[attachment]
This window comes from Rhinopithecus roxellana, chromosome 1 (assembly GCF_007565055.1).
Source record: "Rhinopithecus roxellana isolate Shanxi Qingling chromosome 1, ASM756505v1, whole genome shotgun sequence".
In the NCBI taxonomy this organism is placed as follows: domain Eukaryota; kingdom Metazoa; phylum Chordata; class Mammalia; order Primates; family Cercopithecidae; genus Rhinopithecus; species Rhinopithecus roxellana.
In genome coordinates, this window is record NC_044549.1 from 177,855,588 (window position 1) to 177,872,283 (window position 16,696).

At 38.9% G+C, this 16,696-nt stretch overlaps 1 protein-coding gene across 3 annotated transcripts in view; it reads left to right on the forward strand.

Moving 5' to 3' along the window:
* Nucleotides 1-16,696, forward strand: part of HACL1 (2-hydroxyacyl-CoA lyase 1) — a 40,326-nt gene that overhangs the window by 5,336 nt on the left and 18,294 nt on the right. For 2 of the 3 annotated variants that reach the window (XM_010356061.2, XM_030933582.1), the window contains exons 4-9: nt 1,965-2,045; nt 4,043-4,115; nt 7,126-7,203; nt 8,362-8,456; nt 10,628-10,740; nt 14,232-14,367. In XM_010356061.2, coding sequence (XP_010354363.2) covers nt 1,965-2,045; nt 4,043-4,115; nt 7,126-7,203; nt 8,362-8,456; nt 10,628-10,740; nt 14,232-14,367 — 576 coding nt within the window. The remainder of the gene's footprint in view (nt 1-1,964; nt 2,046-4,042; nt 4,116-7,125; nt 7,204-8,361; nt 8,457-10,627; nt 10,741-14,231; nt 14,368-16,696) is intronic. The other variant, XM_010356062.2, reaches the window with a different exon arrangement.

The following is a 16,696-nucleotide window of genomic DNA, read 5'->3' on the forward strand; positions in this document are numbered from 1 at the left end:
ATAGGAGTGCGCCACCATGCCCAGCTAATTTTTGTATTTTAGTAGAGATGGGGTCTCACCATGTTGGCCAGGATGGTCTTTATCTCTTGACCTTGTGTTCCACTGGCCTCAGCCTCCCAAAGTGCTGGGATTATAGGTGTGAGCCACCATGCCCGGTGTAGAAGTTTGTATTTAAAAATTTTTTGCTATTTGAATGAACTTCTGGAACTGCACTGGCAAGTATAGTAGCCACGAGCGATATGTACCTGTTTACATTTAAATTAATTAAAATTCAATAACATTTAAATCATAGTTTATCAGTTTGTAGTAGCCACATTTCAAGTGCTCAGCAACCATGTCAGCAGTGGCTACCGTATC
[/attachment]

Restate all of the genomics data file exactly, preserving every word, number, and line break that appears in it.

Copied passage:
This window comes from Rhinopithecus roxellana, chromosome 1 (assembly GCF_007565055.1).
Source record: "Rhinopithecus roxellana isolate Shanxi Qingling chromosome 1, ASM756505v1, whole genome shotgun sequence".
In the NCBI taxonomy this organism is placed as follows: domain Eukaryota; kingdom Metazoa; phylum Chordata; class Mammalia; order Primates; family Cercopithecidae; genus Rhinopithecus; species Rhinopithecus roxellana.
In genome coordinates, this window is record NC_044549.1 from 177,855,588 (window position 1) to 177,872,283 (window position 16,696).

At 38.9% G+C, this 16,696-nt stretch overlaps 1 protein-coding gene across 3 annotated transcripts in view; it reads left to right on the forward strand.

Moving 5' to 3' along the window:
* Nucleotides 1-16,696, forward strand: part of HACL1 (2-hydroxyacyl-CoA lyase 1) — a 40,326-nt gene that overhangs the window by 5,336 nt on the left and 18,294 nt on the right. For 2 of the 3 annotated variants that reach the window (XM_010356061.2, XM_030933582.1), the window contains exons 4-9: nt 1,965-2,045; nt 4,043-4,115; nt 7,126-7,203; nt 8,362-8,456; nt 10,628-10,740; nt 14,232-14,367. In XM_010356061.2, coding sequence (XP_010354363.2) covers nt 1,965-2,045; nt 4,043-4,115; nt 7,126-7,203; nt 8,362-8,456; nt 10,628-10,740; nt 14,232-14,367 — 576 coding nt within the window. The remainder of the gene's footprint in view (nt 1-1,964; nt 2,046-4,042; nt 4,116-7,125; nt 7,204-8,361; nt 8,457-10,627; nt 10,741-14,231; nt 14,368-16,696) is intronic. The other variant, XM_010356062.2, reaches the window with a different exon arrangement.

The following is a 16,696-nucleotide window of genomic DNA, read 5'->3' on the forward strand; positions in this document are numbered from 1 at the left end:
ATAGGAGTGCGCCACCATGCCCAGCTAATTTTTGTATTTTAGTAGAGATGGGGTCTCACCATGTTGGCCAGGATGGTCTTTATCTCTTGACCTTGTGTTCCACTGGCCTCAGCCTCCCAAAGTGCTGGGATTATAGGTGTGAGCCACCATGCCCGGTGTAGAAGTTTGTATTTAAAAATTTTTTGCTATTTGAATGAACTTCTGGAACTGCACTGGCAAGTATAGTAGCCACGAGCGATATGTACCTGTTTACATTTAAATTAATTAAAATTCAATAACATTTAAATCATAGTTTATCAGTTTGTAGTAGCCACATTTCAAGTGCTCAGCAACCATGTCAGCAGTGGCTACCGTATC